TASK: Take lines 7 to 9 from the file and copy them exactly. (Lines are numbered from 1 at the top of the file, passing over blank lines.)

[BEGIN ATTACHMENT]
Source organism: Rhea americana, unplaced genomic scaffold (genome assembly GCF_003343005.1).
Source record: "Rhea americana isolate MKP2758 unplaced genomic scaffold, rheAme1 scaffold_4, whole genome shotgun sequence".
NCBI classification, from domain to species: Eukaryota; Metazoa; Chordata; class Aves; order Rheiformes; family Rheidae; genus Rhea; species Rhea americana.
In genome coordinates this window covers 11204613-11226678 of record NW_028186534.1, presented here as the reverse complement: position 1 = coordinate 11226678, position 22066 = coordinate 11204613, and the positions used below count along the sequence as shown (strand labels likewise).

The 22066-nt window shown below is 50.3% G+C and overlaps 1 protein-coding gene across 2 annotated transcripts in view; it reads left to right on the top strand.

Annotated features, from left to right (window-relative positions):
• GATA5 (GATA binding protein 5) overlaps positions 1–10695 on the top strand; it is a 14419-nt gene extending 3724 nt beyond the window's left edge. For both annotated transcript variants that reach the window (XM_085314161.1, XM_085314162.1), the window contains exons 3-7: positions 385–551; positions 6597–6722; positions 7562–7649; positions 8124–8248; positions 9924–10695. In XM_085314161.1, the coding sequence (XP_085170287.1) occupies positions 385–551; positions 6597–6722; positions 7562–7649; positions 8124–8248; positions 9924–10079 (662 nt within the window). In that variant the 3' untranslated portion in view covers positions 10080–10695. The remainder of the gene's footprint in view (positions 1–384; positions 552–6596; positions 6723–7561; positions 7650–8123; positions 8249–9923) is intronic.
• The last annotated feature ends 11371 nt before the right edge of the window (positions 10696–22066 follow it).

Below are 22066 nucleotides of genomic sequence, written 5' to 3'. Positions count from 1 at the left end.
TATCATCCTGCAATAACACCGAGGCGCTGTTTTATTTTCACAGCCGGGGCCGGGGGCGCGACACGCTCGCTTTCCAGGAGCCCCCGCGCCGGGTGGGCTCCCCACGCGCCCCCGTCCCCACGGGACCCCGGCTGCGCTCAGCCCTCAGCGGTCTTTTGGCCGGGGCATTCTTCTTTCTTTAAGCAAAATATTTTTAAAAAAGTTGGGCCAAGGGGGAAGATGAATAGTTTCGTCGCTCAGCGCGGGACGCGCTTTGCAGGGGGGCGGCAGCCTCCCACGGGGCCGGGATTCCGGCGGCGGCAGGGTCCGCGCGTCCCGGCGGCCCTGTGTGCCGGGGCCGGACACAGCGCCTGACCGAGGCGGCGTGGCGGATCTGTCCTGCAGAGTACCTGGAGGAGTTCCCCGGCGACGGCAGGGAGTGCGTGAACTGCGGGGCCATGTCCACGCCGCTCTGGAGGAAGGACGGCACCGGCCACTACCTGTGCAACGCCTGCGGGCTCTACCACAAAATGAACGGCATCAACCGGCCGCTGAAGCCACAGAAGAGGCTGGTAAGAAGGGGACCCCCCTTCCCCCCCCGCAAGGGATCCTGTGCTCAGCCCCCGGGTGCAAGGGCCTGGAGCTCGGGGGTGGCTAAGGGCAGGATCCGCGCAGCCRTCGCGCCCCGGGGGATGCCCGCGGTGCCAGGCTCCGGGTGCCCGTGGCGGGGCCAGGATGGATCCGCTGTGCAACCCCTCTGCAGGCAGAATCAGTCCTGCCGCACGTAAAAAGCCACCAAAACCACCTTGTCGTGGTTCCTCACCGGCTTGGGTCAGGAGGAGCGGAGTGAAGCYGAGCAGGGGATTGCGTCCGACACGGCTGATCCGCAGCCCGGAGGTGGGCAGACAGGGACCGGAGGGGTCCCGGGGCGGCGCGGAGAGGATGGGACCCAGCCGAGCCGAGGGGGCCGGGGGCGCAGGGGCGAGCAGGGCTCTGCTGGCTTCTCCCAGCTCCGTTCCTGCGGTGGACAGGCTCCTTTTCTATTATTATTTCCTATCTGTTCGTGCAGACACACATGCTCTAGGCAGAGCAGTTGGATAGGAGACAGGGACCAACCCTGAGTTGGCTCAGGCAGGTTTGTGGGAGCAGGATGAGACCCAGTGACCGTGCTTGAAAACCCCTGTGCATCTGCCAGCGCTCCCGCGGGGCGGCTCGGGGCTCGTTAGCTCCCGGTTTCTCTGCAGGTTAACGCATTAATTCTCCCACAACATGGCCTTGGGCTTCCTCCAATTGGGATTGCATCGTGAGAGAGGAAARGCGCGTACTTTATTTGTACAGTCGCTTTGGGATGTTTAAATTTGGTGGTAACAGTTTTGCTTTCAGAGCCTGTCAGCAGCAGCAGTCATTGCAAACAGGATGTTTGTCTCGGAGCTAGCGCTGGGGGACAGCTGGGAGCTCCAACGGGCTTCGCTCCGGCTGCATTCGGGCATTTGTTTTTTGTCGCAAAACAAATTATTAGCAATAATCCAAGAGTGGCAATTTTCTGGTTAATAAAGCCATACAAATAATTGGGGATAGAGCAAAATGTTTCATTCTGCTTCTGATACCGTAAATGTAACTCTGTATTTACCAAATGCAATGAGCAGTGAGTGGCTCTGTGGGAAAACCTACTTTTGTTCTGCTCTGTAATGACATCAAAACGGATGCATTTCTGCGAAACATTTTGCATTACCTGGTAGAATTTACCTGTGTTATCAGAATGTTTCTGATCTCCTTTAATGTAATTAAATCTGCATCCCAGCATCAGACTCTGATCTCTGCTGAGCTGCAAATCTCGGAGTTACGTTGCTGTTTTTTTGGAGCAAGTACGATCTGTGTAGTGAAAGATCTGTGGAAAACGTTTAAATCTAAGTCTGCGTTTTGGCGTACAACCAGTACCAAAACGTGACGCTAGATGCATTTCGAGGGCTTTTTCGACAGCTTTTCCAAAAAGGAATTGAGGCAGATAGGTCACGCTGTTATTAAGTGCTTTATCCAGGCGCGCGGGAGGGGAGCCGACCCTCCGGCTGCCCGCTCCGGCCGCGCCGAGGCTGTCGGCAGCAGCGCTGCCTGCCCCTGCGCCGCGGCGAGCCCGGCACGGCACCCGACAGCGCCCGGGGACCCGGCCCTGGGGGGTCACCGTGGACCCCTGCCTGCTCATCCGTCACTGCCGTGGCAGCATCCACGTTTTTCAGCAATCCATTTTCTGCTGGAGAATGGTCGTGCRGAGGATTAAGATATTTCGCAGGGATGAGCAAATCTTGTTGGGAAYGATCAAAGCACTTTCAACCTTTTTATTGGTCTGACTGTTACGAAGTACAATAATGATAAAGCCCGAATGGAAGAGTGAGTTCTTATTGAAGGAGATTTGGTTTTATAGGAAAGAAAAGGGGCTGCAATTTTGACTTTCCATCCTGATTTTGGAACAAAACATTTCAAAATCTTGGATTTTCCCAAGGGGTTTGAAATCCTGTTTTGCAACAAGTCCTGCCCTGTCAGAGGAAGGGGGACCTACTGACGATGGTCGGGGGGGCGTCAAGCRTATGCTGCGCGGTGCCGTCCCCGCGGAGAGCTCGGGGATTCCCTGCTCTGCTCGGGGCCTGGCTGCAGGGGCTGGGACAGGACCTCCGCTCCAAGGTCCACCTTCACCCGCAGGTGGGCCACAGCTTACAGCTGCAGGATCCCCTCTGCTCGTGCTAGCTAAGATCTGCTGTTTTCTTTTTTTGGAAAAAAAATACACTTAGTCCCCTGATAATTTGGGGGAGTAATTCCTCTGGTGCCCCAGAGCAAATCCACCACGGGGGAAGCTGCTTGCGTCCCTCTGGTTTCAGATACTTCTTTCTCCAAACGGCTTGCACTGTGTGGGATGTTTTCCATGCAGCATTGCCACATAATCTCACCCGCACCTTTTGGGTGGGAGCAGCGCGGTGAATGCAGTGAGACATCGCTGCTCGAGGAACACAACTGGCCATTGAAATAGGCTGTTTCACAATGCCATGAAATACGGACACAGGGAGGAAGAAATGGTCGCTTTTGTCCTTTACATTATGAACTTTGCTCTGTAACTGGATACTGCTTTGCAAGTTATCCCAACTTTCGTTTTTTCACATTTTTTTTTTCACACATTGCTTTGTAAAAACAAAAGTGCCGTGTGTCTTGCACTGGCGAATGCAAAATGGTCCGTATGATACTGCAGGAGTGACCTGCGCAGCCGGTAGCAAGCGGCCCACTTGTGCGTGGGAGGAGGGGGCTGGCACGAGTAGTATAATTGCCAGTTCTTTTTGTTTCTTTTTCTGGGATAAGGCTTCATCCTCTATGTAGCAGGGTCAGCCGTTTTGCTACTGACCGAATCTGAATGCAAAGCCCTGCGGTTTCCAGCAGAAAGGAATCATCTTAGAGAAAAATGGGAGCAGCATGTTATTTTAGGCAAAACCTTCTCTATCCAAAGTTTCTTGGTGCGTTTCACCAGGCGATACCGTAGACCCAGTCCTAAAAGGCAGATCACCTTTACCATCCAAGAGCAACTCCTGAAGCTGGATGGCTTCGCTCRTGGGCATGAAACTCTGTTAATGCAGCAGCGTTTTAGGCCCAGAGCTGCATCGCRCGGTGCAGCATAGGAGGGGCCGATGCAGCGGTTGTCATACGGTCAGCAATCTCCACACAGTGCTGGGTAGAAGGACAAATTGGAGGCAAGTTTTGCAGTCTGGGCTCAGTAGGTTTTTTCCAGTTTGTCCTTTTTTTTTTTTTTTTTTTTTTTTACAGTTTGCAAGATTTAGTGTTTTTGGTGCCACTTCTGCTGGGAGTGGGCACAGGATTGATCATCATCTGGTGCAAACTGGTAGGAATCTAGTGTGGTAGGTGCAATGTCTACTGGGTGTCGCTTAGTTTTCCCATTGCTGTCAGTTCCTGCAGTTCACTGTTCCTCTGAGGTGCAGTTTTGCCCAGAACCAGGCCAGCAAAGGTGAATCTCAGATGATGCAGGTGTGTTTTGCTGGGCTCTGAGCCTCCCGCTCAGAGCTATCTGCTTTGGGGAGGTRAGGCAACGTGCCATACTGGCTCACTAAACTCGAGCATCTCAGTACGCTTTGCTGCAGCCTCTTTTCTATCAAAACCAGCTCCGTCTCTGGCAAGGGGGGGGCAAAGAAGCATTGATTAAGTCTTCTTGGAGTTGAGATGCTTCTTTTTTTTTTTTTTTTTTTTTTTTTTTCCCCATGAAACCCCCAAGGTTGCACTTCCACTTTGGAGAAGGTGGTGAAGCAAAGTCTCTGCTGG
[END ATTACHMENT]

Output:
• GATA5 (GATA binding protein 5) overlaps positions 1–10695 on the top strand; it is a 14419-nt gene extending 3724 nt beyond the window's left edge. For both annotated transcript variants that reach the window (XM_085314161.1, XM_085314162.1), the window contains exons 3-7: positions 385–551; positions 6597–6722; positions 7562–7649; positions 8124–8248; positions 9924–10695. In XM_085314161.1, the coding sequence (XP_085170287.1) occupies positions 385–551; positions 6597–6722; positions 7562–7649; positions 8124–8248; positions 9924–10079 (662 nt within the window). In that variant the 3' untranslated portion in view covers positions 10080–10695. The remainder of the gene's footprint in view (positions 1–384; positions 552–6596; positions 6723–7561; positions 7650–8123; positions 8249–9923) is intronic.
• The last annotated feature ends 11371 nt before the right edge of the window (positions 10696–22066 follow it).

Below are 22066 nucleotides of genomic sequence, written 5' to 3'. Positions count from 1 at the left end.